Despite the questionable personalities of my camels and the various near-death experiences I endured whilst on the back of them, I have achieved a dream and ticked one more thing off my bucket list. While trekking in the 'desert' (shrub-land) I realised several other dreams I never even knew I had: I slept under the stars, learned how to make a fire, and woke up to the sun just peeping over the horizon. Spending the day lodged between not only two humps but also blankets, water bottles and cooking utensils, is not the comfiest experience. Sensing our (and the camels) need for a break we made three rest stops. The first was at a local well to refill our water bottles and give the camels a drink. We both had a go at hauling up the bucket of water, but I was completely unable to lift it, and had to be rescued by a team of bemused locals who made it look impossibly easy. During the next two stops at local villages, I was preoccupied by an overriding desire to cuddle one of India's ridiculously fluffy goats. The first village proved unfruitful: I chased one for about ten minutes, but he was having none of it. The second village yielded much better results. While cornered by women trying to pierce my nose and sell me jewellery, an older lady that had been keenly observing the (increasingly fraught) situation bought over two fluffy baby goats! My life was complete. In, without doubt, one of my favourite traveling moments, I sat with them while they tried to eat my camera case, t-shirt and even my fingers. Eventually, saved by Calvin's bizarre gurgling and our guide's frantic gesturing, I exchanged the fluffy things for the humped one, and settled into my space among the blankets for the final trek back to camp.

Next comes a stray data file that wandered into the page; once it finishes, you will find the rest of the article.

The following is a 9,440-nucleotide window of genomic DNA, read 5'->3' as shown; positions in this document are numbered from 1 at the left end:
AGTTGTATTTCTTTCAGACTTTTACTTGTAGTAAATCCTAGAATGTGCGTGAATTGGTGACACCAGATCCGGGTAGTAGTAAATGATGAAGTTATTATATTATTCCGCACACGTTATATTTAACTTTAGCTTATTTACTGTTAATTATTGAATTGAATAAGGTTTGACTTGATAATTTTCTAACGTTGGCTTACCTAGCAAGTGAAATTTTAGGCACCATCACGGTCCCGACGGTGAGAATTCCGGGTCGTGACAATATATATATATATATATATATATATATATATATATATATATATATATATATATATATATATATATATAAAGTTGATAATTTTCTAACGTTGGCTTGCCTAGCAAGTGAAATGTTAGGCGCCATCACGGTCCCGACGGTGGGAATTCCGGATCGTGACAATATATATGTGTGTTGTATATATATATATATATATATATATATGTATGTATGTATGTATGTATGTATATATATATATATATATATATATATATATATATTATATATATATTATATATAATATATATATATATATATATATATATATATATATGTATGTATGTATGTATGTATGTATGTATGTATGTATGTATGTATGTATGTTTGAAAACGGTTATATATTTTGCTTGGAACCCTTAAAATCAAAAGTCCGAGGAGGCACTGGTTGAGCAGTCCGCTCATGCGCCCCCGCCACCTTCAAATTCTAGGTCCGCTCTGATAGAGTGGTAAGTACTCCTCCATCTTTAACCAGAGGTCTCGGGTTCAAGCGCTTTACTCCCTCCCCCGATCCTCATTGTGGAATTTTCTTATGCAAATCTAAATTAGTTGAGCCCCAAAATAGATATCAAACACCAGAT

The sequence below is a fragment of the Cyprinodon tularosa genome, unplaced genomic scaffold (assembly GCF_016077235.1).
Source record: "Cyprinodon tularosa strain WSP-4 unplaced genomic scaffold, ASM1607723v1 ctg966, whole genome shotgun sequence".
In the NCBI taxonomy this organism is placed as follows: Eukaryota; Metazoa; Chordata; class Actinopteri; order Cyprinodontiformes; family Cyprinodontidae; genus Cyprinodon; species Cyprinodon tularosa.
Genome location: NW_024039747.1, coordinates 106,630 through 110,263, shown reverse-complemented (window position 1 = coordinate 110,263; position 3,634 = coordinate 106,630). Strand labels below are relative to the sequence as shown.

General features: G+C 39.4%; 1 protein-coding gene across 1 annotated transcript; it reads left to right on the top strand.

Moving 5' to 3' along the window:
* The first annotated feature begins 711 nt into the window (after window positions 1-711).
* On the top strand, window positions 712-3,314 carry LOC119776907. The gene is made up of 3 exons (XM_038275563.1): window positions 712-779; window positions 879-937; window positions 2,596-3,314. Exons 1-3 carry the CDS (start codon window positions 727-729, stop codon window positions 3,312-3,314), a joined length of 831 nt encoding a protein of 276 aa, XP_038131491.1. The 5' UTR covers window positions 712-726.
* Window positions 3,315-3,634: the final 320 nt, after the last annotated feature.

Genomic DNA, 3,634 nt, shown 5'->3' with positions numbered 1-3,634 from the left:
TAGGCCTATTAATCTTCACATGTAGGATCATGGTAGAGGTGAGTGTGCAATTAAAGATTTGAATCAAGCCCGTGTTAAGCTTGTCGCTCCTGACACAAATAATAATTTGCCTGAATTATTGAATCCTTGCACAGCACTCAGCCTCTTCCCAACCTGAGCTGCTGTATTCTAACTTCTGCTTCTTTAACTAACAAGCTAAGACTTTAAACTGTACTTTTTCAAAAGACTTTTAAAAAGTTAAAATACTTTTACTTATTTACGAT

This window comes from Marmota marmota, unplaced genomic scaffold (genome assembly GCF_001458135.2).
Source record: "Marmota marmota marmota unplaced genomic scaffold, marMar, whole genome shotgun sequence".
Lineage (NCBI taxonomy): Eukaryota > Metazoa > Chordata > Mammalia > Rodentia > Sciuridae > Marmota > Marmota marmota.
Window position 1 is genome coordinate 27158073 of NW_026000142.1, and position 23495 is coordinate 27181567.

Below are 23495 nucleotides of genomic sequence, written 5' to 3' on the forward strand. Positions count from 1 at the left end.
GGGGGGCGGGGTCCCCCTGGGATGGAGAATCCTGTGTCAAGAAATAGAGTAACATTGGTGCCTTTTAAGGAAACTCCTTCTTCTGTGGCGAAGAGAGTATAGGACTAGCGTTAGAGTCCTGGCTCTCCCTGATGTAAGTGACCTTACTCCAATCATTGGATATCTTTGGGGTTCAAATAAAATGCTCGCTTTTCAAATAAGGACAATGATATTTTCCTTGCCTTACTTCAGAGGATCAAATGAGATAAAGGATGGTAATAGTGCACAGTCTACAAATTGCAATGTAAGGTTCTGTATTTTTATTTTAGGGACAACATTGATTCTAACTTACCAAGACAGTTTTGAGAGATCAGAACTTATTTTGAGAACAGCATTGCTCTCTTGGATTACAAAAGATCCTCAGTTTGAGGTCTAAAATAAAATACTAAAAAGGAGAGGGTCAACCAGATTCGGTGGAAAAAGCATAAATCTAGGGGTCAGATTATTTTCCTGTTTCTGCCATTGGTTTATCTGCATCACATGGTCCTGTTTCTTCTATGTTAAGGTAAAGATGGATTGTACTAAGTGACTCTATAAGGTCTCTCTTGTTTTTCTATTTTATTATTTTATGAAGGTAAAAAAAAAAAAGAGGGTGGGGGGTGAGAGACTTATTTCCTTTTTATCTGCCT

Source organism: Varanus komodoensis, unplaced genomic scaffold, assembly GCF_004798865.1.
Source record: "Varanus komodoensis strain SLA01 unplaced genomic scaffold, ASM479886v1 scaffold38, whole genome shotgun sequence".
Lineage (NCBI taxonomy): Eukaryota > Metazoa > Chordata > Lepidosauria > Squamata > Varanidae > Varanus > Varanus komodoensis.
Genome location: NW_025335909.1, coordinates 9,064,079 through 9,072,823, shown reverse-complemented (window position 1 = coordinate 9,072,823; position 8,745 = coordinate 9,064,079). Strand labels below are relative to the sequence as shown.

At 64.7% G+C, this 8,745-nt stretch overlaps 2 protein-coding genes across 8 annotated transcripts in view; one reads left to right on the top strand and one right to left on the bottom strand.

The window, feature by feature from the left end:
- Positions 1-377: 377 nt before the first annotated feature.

Sleeping under the stars that night resulted in not only the fulfilment of a dream but also the creation of various, literal, nightmares. We couldn't sit in the sand for five minutes without being chased by huge, black pincer-wielding beetles, which looked uncannily like the scarab bugs from The Mummy. So while my days were filled with fluffy goats, my nights were filled with terrifying dreams of being eaten alive. We survived the night, but in the afternoon of the second day, one succeeded in biting my toe. After two minutes the pain disappeared and all my bodily organs and functions remained intact - phew.
Having always preferred beaches to camping (I admit - this safari was my first time camping...ever), I was a little apprehensive about the whole experience, but it was incredible. Lying in 'bed' (blankets on the sand) watching the sun crawl over the horizon, drowning the sky in pink light, I realised what an incredible four months I'd had and how lucky I am to have visited this crazy country. If only there had been marshmallows to toast over the fire, the trek would have been totally perfect. Arriving back in Jaisalmer three days later, I felt tired and cold but fulfilled; not only had I cuddled a camel, but also baby goats and, inadvertently, a scarab bug - three dreams in one.